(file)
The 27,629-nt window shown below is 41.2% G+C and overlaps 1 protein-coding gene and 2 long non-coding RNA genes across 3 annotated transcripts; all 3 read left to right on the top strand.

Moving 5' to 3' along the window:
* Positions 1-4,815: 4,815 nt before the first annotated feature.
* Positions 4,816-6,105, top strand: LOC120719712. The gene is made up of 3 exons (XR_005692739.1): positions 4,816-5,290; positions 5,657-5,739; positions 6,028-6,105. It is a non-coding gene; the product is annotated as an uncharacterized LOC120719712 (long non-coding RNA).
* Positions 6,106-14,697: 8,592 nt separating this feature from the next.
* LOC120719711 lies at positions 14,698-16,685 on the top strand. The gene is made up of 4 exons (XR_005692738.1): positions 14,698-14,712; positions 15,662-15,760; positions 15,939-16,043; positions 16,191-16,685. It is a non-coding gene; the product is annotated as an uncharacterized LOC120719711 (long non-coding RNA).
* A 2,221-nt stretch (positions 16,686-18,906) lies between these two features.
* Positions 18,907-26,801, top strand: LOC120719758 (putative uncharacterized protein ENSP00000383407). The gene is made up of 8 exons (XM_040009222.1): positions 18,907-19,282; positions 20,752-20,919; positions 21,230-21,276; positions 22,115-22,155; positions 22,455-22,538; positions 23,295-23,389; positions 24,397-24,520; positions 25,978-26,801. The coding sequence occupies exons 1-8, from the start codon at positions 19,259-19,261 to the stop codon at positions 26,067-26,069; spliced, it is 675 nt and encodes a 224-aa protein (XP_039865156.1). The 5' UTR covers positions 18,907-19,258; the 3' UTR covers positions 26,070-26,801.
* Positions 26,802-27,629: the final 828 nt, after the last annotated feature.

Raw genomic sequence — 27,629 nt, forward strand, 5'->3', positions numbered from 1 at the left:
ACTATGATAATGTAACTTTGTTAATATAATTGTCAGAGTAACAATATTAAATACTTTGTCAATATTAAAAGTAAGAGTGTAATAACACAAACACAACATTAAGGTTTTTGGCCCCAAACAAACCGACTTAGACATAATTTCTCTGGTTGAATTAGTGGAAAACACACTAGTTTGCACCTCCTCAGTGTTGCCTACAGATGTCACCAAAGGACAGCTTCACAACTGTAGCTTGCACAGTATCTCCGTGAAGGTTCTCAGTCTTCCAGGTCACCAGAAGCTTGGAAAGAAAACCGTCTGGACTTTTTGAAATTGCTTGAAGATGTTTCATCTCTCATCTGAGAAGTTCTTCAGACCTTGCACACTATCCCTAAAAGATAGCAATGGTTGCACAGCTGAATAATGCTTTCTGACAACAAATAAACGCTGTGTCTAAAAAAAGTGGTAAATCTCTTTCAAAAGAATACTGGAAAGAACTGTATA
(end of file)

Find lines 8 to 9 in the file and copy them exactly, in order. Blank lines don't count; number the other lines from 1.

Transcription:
* Positions 18,907-26,801, top strand: LOC120719758 (putative uncharacterized protein ENSP00000383407). The gene is made up of 8 exons (XM_040009222.1): positions 18,907-19,282; positions 20,752-20,919; positions 21,230-21,276; positions 22,115-22,155; positions 22,455-22,538; positions 23,295-23,389; positions 24,397-24,520; positions 25,978-26,801. The coding sequence occupies exons 1-8, from the start codon at positions 19,259-19,261 to the stop codon at positions 26,067-26,069; spliced, it is 675 nt and encodes a 224-aa protein (XP_039865156.1). The 5' UTR covers positions 18,907-19,258; the 3' UTR covers positions 26,070-26,801.
* Positions 26,802-27,629: the final 828 nt, after the last annotated feature.